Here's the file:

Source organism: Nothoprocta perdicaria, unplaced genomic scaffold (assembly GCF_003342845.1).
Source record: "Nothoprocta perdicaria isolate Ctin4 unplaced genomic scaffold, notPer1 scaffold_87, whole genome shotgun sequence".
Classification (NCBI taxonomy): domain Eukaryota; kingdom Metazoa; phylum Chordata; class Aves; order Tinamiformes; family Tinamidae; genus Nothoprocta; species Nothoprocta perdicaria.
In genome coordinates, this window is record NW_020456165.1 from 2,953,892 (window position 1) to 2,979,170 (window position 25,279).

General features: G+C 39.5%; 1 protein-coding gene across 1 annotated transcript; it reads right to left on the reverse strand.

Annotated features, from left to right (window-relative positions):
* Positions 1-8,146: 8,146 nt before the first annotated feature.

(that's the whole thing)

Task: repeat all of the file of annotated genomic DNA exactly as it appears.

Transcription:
Source organism: Nothoprocta perdicaria, unplaced genomic scaffold (assembly GCF_003342845.1).
Source record: "Nothoprocta perdicaria isolate Ctin4 unplaced genomic scaffold, notPer1 scaffold_87, whole genome shotgun sequence".
Classification (NCBI taxonomy): domain Eukaryota; kingdom Metazoa; phylum Chordata; class Aves; order Tinamiformes; family Tinamidae; genus Nothoprocta; species Nothoprocta perdicaria.
In genome coordinates, this window is record NW_020456165.1 from 2,953,892 (window position 1) to 2,979,170 (window position 25,279).

General features: G+C 39.5%; 1 protein-coding gene across 1 annotated transcript; it reads right to left on the reverse strand.

Annotated features, from left to right (window-relative positions):
* Positions 1-8,146: 8,146 nt before the first annotated feature.